Once again, insulation and airflow should be sufficient to keep most barns comfortable in the summer months. Plant some shade trees, make use of insulation and prevailing breezes as a much less expensive way to keep your barn cool.

5. Concrete stall floors
Rubber mats over a packed base are sufficient to keep bedding and dirt from mixing. Concrete flooring is expensive, and it is harder on feet and joints, even under rubber. 

Combining your wish list with a dose of practical reality will result in a barn that brings you pleasure, saves you money and provides years of active use. Whether you are building from scratch or revamping a grand old gentleman of a barn, planning, environmental sensitivity and a firm grasp of your material needs and economic limits will help guide you through the adventure.

Lessons Learned

I was at the grocery store on June 30, 2002, when a spark from a passing forklift ignited a grassfire on my ranch. In less than an hour, it turned 25 acres of dryland pasture, oaks and pines to charcoal. Fortunately, the irrigated lawn around my home saved the house, but my pole barn was not so lucky.

The eucalyptus and pine trees adjacent to it caught fire, and soon the telephone-pole supports collapsed in flames, engulfing two tons of newly delivered hay, my four-wheel drive Kubota tractor, and 30-plus years of equipment, tools and miscellany essential to running a farm.

After I got over the shock of loss (it could have been much worse—my horses, dogs and home were all fine), I began to look at rebuilding as an opportunity to make some changes and improvements that I would not otherwise have tackled. In so doing, I learned that there is no single, magic formula for building a better barn. You must know your site, your needs and your budget. Here are some pieces of personal advice, learned the hard way:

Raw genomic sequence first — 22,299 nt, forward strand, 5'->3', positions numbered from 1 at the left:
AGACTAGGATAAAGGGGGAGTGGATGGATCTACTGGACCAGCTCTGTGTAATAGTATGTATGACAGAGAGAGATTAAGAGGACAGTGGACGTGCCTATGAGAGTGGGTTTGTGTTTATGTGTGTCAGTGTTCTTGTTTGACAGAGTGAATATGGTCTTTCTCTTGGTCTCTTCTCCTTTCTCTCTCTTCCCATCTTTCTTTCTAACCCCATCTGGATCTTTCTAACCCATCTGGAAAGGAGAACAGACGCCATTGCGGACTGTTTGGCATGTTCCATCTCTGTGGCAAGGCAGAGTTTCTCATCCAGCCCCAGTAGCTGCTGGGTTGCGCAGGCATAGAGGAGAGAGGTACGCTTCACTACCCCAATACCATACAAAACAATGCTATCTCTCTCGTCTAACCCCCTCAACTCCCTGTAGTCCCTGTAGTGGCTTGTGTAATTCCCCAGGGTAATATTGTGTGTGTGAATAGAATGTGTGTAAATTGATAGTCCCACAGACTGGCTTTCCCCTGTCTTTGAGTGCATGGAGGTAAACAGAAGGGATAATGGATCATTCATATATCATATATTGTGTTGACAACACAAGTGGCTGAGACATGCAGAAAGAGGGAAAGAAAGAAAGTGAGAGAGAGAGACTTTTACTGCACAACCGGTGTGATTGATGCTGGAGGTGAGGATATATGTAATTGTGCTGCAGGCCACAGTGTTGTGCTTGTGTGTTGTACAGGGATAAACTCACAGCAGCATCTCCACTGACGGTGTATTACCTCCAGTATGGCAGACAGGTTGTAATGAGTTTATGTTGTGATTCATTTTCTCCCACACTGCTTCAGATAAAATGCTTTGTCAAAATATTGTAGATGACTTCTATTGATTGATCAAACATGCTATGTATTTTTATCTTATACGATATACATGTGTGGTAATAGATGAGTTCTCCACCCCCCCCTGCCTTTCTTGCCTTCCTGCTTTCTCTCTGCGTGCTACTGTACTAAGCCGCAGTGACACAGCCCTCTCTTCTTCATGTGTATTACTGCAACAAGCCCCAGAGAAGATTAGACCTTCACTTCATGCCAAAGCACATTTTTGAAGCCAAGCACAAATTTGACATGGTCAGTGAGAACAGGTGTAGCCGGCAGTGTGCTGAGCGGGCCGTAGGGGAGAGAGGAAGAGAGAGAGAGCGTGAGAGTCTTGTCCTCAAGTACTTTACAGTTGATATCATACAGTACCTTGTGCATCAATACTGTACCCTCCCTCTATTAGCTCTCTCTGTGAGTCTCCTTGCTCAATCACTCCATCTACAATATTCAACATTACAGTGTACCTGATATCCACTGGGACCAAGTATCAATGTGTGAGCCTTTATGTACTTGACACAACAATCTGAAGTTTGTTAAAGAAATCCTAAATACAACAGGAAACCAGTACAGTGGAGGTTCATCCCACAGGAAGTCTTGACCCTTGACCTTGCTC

• Save space. I originally planned to build a barn of the same dimensions as the one I lost, but I soon realized that I really didn’t need that much space. The previous owners stored several tons of hay every year, and I rarely had need for more than 1 or 2 tons at a time. The money I saved in downsizing went into building a second story loft—something I had always wanted to do with the first barn. Now I have covered, secure storage that can be converted into a studio or office in the future, as well as a functional, open hay and equipment storage area below.
  • Don’t skimp on the base. I was tempted during site prep to order the minimum amount of base. It seemed like such a waste of money to dump a bunch of sand and gravel on a site that already looked level to me. But when the first rains drained right into the center bay and puddled around the stairs, I had to order another truck and trailer load. Lesson learned: Spreading base in a finished barn is much more challenging than spreading it before it’s built!
  • Let there be light! The biggest expense relative to lighting is getting power to the site. The cost of installing fixtures and outlets is negligible. My former barn had a single outlet and a single exterior light. My new barn has a ceiling fan, exterior and interior lights, a lighted stairway and plugs everywhere. No more flashlights and extension cords!
  • Know your weather. I decided to change the orientation of my new barn for better traffic control. What I didn’t factor in was the prevailing winds and rain. As soon as the autumn winds returned, I recognized my mistake. As a result, I had to close in an extra side that I had previously planned to leave open—another additional expense.